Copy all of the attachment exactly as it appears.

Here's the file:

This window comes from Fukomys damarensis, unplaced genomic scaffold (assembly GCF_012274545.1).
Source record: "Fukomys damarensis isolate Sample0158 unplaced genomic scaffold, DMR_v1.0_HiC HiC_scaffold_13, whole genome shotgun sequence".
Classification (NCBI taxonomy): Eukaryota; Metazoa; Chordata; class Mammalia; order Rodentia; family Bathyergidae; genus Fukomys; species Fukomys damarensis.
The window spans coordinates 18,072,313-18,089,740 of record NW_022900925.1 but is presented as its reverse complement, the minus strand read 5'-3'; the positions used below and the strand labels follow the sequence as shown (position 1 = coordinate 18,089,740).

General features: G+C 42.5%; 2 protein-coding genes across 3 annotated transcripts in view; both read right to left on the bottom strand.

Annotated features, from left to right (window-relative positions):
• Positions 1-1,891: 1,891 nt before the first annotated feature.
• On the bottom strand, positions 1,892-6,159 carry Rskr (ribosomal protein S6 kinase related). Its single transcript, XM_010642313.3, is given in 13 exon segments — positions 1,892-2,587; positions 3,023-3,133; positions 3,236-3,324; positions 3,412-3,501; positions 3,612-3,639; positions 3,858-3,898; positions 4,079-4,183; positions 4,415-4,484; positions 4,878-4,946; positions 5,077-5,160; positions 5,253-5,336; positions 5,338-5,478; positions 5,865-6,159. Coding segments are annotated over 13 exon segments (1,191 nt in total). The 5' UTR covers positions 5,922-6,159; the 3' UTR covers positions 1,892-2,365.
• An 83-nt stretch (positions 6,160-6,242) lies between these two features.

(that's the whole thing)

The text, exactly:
This window comes from Fukomys damarensis, unplaced genomic scaffold (assembly GCF_012274545.1).
Source record: "Fukomys damarensis isolate Sample0158 unplaced genomic scaffold, DMR_v1.0_HiC HiC_scaffold_13, whole genome shotgun sequence".
Classification (NCBI taxonomy): Eukaryota; Metazoa; Chordata; class Mammalia; order Rodentia; family Bathyergidae; genus Fukomys; species Fukomys damarensis.
The window spans coordinates 18,072,313-18,089,740 of record NW_022900925.1 but is presented as its reverse complement, the minus strand read 5'-3'; the positions used below and the strand labels follow the sequence as shown (position 1 = coordinate 18,089,740).

General features: G+C 42.5%; 2 protein-coding genes across 3 annotated transcripts in view; both read right to left on the bottom strand.

Annotated features, from left to right (window-relative positions):
• Positions 1-1,891: 1,891 nt before the first annotated feature.
• On the bottom strand, positions 1,892-6,159 carry Rskr (ribosomal protein S6 kinase related). Its single transcript, XM_010642313.3, is given in 13 exon segments — positions 1,892-2,587; positions 3,023-3,133; positions 3,236-3,324; positions 3,412-3,501; positions 3,612-3,639; positions 3,858-3,898; positions 4,079-4,183; positions 4,415-4,484; positions 4,878-4,946; positions 5,077-5,160; positions 5,253-5,336; positions 5,338-5,478; positions 5,865-6,159. Coding segments are annotated over 13 exon segments (1,191 nt in total). The 5' UTR covers positions 5,922-6,159; the 3' UTR covers positions 1,892-2,365.
• An 83-nt stretch (positions 6,160-6,242) lies between these two features.